Over the years, I have noticed a real pattern in my behaviour around holidays. The first few days see me collapsing in a heap, having run myself ragged trying to get everything finished before leaving for a break. Then, as I start to recover I become active – visiting places, getting jobs done, catching up with friends, etc. The final stage, the one I am in now – is thinking about what I am going to do differently in the future so that I don’t start my next holiday collapsed in a heap!
Sound familiar? I have also noticed that despite my best efforts, the goals I return to work with are quickly forgotten as the juggle of trying to get everything done takes over. Clearly I am missing something! Based on my conversations with other leaders, I am not alone.
This week I listened to a Brené Brown’s podcast with James Clear, the author of Atomic Habits, and I realised that there were two main things I am missing. Firstly, I have been thinking about the changes I want to make in my life as goals, rather than habits. James Clear says, “You don’t rise to the level of your goals, you fall to the level of your systems. Habits are the compound interest of self-improvement.”
It is not the goals we set that matter the most, but the habits we build around those goals that lead to meaningful change. James also points out that the changes to our habits don’t need to be large ones. They just need to be consistent so that over time they become a habit. Small changes have a compounding effect when seen in the long term. I think we’ve all been where Pooh is in this picture below:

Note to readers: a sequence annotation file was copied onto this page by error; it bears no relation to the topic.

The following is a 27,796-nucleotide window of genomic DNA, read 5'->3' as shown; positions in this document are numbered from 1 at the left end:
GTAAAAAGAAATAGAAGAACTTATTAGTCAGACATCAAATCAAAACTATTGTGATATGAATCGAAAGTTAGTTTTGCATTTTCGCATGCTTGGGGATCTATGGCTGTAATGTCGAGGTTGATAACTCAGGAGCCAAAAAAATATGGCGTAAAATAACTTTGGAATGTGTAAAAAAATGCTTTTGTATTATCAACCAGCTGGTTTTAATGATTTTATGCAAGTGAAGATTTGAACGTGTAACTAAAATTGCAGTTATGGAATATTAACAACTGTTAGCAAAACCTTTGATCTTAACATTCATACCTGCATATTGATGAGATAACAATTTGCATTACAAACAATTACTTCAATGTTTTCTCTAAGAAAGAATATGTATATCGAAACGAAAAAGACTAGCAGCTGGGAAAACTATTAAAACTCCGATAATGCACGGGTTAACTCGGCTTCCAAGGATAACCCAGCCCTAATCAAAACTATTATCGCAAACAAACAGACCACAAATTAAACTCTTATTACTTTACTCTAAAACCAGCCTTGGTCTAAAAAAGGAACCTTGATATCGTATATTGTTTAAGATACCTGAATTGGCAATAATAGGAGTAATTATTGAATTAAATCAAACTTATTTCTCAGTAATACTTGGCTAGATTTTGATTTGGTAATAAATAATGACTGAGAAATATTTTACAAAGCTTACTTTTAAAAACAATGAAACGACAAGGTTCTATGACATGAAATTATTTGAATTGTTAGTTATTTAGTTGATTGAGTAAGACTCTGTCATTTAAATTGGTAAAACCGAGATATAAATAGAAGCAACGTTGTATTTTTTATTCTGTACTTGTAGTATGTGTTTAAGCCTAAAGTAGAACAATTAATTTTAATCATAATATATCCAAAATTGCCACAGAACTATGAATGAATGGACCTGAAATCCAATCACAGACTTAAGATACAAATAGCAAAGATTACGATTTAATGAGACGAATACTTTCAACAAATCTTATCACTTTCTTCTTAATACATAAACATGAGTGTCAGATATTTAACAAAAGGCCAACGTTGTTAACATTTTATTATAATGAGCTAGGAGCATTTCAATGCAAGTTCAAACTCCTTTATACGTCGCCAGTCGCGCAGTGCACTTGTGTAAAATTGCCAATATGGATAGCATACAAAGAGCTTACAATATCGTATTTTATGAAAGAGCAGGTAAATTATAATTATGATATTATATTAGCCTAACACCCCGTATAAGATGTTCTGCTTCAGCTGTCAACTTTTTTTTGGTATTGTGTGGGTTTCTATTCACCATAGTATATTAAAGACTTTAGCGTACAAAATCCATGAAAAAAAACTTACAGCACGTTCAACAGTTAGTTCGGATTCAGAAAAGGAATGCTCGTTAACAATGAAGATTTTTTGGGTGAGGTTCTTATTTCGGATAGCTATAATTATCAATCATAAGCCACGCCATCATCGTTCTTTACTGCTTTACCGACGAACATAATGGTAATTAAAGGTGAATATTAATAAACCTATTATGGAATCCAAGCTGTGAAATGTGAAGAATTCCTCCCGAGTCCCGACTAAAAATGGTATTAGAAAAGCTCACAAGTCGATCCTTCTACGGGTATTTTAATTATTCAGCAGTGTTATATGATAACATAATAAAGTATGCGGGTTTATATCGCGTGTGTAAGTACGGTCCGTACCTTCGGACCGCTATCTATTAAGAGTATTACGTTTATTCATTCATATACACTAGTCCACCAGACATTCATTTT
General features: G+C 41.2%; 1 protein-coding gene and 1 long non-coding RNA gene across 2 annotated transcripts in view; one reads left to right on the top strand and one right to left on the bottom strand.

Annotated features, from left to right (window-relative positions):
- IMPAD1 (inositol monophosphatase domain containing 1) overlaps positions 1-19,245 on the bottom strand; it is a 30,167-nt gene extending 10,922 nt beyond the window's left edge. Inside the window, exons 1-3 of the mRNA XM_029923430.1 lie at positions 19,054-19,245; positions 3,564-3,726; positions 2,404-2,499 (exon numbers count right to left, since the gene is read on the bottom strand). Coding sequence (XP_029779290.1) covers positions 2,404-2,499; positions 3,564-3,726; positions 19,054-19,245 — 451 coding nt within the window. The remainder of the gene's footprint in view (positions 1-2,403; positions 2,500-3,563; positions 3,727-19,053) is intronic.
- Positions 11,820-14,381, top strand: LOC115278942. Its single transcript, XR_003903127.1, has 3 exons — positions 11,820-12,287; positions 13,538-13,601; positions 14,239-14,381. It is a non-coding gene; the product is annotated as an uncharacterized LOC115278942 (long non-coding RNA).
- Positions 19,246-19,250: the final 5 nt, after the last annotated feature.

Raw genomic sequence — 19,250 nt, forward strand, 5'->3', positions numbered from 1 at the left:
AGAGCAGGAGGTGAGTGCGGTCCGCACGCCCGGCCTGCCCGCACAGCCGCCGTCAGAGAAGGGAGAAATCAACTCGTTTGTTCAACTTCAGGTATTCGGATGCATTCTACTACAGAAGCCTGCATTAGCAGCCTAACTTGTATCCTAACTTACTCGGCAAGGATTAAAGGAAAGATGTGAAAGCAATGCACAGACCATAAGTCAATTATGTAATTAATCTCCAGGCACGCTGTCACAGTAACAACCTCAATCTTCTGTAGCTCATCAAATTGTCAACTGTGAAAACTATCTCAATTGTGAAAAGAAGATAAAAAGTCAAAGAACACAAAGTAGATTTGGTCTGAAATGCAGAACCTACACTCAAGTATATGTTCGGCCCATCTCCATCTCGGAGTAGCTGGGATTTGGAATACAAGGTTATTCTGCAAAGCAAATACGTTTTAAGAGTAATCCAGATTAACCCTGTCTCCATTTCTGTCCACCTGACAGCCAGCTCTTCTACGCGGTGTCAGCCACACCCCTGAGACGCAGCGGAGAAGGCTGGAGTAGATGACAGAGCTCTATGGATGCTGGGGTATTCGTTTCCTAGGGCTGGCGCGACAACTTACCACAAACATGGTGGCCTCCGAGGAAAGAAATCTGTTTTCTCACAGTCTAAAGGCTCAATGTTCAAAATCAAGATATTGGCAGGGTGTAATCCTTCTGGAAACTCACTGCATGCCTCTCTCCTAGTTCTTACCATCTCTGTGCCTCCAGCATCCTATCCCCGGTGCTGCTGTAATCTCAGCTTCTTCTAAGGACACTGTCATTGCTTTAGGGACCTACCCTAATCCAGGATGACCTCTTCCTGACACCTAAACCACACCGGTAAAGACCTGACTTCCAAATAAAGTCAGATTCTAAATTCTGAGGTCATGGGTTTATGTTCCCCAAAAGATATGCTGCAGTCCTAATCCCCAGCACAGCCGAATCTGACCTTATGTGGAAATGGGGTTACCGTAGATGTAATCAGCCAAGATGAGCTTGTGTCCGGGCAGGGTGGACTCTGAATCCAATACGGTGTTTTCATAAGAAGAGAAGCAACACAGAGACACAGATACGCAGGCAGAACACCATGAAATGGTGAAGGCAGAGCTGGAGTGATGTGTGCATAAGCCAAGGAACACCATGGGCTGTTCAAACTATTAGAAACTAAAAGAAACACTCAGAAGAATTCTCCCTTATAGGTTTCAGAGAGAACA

“Checking if that salad I ate last week has worked its magic yet.”
As I listened to the podcast, I thought about how good I used to be about getting exercise everyday. Irrespective of where I was, I would ensure I exercised for an hour. This habit faded when one of my glutes started playing up and walking for an hour on days when I couldn’t make the gym left me crippled. I’ve now figured out how to manage my glute. What I haven’t figured out is how to reinstate my walking habit. I realised I’d become trapped in thinking that I needed to walk for an hour. Turns out, I just need to walk each day! If on some days all I can manage is ten minutes, then that is fine because I am creating the habit of daily exercise.
The second thing I realised I was missing is that if you really want to nail a new habit, then you need to line it up with your identity. James Clear puts it this way: “The real reason that habits matter is that they reinforce the kind of person that you see yourself as being. They cast votes for a certain type of identity.”
So, if we wanted to create a habit of being fully present in meetings, then we would need to start thinking of ourselves as a leader who is fully present. From then on, when we are in a meeting and an email alert floats across our screen, we can mentally ask ourselves, “What would a leader who is fully present do now?” It is such a simple strategy but so powerful.
I often quote Jerry Sternin’s wise observation, “It’s easier to act your way into a new way of thinking, than think your way into a new way of acting.”
I actually want to take Sternin’s quote one step further and ask:
How might we act our way into the person we want to become?
The first step is to be clear about who we want to be. Do we want to be the leader who values people over output? Do we want to be the parent who prioritises their children over their work? Do I want to be the person who doesn’t start holidays collapsed in a heap?
Spending time getting clarity about exactly who we want to be is important. Once we know who it is we want to become, we then need to figure out a first step we could take AND devise a system to ensure we take it. Taking this first step over and over will create a habit which in time we can scale.